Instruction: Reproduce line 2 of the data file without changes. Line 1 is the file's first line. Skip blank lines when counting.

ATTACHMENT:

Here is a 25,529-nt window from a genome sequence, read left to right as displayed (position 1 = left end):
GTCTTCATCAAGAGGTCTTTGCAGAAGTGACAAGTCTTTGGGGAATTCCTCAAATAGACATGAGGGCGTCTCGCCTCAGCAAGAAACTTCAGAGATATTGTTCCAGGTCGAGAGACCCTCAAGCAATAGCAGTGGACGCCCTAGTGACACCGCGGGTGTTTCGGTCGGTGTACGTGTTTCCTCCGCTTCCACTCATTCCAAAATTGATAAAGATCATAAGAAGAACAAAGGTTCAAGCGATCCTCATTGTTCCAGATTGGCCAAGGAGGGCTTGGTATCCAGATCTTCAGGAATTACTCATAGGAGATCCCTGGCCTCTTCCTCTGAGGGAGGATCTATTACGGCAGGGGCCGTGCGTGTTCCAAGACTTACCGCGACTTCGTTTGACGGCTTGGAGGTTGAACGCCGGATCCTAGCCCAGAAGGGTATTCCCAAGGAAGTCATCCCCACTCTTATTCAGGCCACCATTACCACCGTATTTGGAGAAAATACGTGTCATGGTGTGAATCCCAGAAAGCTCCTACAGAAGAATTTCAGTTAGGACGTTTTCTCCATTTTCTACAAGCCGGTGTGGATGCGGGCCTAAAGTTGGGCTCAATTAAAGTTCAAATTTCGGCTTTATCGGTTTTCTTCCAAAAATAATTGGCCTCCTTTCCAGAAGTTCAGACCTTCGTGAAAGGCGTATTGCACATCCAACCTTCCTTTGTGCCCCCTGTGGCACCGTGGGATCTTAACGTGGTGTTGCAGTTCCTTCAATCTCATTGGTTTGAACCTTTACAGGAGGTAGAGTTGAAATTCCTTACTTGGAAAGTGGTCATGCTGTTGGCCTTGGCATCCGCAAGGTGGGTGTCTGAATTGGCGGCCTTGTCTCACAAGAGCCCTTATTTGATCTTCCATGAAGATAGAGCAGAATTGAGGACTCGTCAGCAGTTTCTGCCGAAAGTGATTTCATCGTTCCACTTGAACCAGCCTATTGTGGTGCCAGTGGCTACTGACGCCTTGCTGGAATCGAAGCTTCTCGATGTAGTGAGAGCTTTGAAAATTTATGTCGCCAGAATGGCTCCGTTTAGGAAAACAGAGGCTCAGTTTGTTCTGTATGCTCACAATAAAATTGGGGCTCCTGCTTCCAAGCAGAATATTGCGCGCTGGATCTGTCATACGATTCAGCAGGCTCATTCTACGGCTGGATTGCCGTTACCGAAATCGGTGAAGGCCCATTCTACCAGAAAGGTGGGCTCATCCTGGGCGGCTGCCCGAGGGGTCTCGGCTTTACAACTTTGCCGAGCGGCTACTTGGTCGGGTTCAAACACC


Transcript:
GTCTTCATCAAGAGGTCTTTGCAGAAGTGACAAGTCTTTGGGGAATTCCTCAAATAGACATGAGGGCGTCTCGCCTCAGCAAGAAACTTCAGAGATATTGTTCCAGGTCGAGAGACCCTCAAGCAATAGCAGTGGACGCCCTAGTGACACCGCGGGTGTTTCGGTCGGTGTACGTGTTTCCTCCGCTTCCACTCATTCCAAAATTGATAAAGATCATAAGAAGAACAAAGGTTCAAGCGATCCTCATTGTTCCAGATTGGCCAAGGAGGGCTTGGTATCCAGATCTTCAGGAATTACTCATAGGAGATCCCTGGCCTCTTCCTCTGAGGGAGGATCTATTACGGCAGGGGCCGTGCGTGTTCCAAGACTTACCGCGACTTCGTTTGACGGCTTGGAGGTTGAACGCCGGATCCTAGCCCAGAAGGGTATTCCCAAGGAAGTCATCCCCACTCTTATTCAGGCCACCATTACCACCGTATTTGGAGAAAATACGTGTCATGGTGTGAATCCCAGAAAGCTCCTACAGAAGAATTTCAGTTAGGACGTTTTCTCCATTTTCTACAAGCCGGTGTGGATGCGGGCCTAAAGTTGGGCTCAATTAAAGTTCAAATTTCGGCTTTATCGGTTTTCTTCCAAAAATAATTGGCCTCCTTTCCAGAAGTTCAGACCTTCGTGAAAGGCGTATTGCACATCCAACCTTCCTTTGTGCCCCCTGTGGCACCGTGGGATCTTAACGTGGTGTTGCAGTTCCTTCAATCTCATTGGTTTGAACCTTTACAGGAGGTAGAGTTGAAATTCCTTACTTGGAAAGTGGTCATGCTGTTGGCCTTGGCATCCGCAAGGTGGGTGTCTGAATTGGCGGCCTTGTCTCACAAGAGCCCTTATTTGATCTTCCATGAAGATAGAGCAGAATTGAGGACTCGTCAGCAGTTTCTGCCGAAAGTGATTTCATCGTTCCACTTGAACCAGCCTATTGTGGTGCCAGTGGCTACTGACGCCTTGCTGGAATCGAAGCTTCTCGATGTAGTGAGAGCTTTGAAAATTTATGTCGCCAGAATGGCTCCGTTTAGGAAAACAGAGGCTCAGTTTGTTCTGTATGCTCACAATAAAATTGGGGCTCCTGCTTCCAAGCAGAATATTGCGCGCTGGATCTGTCATACGATTCAGCAGGCTCATTCTACGGCTGGATTGCCGTTACCGAAATCGGTGAAGGCCCATTCTACCAGAAAGGTGGGCTCATCCTGGGCGGCTGCCCGAGGGGTCTCGGCTTTACAACTTTGCCGAGCGGCTACTTGGTCGGGTTCAAACACC